Zack Beauchamp points to a valuable piece in Foreign Affairs today about the Iran nuclear negotiations. In it, Dalia Dassa Kaye reminds us that failure wouldn’t just mean a return to the status quo that existed before talks began. It would, instead, almost certainly lead to conditions on the ground that are far more dangerous than they were before we even started:
The first and most dangerous scenario is that Tehran could break out of the interim nuclear agreement, the Joint Plan of Action, which has essentially frozen Iran’s nuclear program for nearly two years. With no promise of lasting and more significant sanctions relief, Iran may decide to resume its nuclear enrichment program at levels that reduce the time it would need to weaponize its nuclear program.
….To make matters worse, unless it is clear that Iran is at fault for the breakdown in nuclear talks, the current broad international support for sanctions against Iran could weaken….Key international powers, and even some in Europe, may tire of self-imposed restrictions, especially if Iran appeared to have negotiated in good faith. So, Iran could find itself less isolated over time, especially if Congress rejected the deal, leaving the United States to blame for the failure. Indeed, this is the worst-of-both-worlds outcome—few constraints on Iran’s nuclear program and dissipating international pressure on Iran.
A return to military escalation with Iran is also more likely in a no-deal Middle East. Iranian hardliners’ arguments that the West was never really interested in a deal with Iran will appear vindicated….This could lead to an expansion of Iran’s already destabilizing regional activism, particularly in Iraq, Syria, and in its relationship with Hezbollah.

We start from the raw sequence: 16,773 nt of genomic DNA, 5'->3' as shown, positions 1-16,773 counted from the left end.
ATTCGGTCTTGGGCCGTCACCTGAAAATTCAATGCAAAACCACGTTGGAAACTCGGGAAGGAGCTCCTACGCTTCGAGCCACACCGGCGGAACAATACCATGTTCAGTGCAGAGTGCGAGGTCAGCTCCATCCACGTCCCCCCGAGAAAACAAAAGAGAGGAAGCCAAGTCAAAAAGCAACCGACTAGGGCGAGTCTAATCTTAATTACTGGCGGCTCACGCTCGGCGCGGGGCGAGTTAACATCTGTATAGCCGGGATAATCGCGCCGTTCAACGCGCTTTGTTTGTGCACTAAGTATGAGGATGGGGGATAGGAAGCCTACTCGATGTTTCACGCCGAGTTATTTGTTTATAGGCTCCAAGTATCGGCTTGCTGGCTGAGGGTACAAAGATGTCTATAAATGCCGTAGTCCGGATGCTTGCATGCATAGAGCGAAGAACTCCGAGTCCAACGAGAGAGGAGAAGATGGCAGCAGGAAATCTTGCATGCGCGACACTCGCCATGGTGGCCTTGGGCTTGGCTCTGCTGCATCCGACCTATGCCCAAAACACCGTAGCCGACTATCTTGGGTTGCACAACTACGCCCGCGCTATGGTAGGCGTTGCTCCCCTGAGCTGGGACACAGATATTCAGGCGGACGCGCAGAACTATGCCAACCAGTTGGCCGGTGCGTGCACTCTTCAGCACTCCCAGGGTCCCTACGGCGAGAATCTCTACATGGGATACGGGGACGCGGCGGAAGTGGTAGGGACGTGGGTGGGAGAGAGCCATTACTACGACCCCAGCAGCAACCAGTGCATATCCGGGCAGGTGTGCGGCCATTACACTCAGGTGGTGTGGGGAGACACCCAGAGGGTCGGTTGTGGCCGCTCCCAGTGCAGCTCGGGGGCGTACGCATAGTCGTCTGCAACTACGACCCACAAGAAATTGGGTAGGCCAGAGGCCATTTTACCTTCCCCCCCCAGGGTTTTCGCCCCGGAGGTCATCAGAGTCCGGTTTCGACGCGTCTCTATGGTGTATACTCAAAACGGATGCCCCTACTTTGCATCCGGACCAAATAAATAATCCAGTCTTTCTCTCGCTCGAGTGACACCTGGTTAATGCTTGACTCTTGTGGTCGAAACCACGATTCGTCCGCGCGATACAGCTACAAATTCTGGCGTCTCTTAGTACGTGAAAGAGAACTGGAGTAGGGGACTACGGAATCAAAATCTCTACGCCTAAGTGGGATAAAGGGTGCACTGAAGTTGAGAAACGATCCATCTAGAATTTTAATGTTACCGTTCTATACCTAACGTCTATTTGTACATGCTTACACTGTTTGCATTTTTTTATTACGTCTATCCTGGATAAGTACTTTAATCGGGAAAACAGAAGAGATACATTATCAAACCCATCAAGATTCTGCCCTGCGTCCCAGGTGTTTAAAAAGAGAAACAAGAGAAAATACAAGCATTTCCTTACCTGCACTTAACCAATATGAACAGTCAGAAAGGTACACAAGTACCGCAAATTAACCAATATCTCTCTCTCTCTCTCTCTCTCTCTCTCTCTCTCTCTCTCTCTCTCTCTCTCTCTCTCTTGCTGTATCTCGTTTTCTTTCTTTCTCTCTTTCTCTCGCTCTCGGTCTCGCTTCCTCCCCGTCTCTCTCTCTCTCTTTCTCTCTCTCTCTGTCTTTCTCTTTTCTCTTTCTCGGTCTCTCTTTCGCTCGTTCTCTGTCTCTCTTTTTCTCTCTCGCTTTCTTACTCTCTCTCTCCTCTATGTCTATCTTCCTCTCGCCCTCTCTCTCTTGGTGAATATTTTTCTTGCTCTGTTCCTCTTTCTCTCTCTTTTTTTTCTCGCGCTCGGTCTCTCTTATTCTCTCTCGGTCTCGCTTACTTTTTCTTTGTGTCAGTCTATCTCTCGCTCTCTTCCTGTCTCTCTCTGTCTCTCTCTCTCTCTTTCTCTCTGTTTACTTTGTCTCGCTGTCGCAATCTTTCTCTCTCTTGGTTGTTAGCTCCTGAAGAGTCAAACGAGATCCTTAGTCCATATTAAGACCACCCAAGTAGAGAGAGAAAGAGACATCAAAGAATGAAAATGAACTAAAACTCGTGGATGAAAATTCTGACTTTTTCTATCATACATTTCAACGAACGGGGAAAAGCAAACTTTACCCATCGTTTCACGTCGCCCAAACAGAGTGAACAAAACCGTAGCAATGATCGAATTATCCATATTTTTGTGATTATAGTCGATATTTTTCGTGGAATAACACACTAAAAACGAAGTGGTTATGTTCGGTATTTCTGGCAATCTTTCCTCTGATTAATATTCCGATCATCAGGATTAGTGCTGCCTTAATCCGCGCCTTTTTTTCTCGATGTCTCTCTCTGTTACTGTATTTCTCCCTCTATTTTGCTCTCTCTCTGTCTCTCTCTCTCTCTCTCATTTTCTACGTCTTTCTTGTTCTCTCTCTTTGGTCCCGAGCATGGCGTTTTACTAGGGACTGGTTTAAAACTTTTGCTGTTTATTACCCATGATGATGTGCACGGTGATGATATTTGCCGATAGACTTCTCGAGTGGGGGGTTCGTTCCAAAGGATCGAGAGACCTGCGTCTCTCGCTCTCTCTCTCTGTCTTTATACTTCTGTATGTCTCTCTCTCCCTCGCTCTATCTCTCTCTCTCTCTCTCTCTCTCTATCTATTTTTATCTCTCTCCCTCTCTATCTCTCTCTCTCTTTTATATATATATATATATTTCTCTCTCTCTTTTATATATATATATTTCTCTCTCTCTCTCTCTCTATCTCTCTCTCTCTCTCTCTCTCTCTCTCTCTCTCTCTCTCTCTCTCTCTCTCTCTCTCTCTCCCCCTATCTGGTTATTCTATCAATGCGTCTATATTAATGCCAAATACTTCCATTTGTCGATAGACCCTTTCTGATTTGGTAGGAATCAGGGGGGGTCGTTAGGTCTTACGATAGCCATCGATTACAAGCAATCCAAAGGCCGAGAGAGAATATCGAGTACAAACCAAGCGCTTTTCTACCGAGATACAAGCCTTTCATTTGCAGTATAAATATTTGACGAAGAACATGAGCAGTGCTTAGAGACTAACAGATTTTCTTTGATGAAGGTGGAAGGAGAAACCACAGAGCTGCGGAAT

As Beauchamp points out, sanctions against Iran were never going to last forever, either with or without a deal. That’s just real life when an effective sanctions regime requires the cooperation of dozens of countries, including some who have iffy relationships with us in the first place, like China and India, and others who simply aren’t willing to play along forever in a losing cause, like Japan and South Korea. So the question is whether to let the talks fail, in which case the sanctions will almost certainly crumble in as little as a year or two, or to strike a deal, in which case the sanctions will go away but we’ll get something in return.
The alternative is to let the talks fail and then restart them in search of a better deal. But this is a fantasy. If these talks fail, there aren’t going to be new talks. What will happen is that sanctions will slowly decay and Iran may well decide it no longer has any incentive to halt its nuclear weapons program. If you’re willing to deal in the grown-up world, rather than the fantasy neocon world, those are your choices. Go ahead and take your pick—but don’t pretend there are magic unicorns just over the horizon if only we showed a little more toughness. There are no unicorns.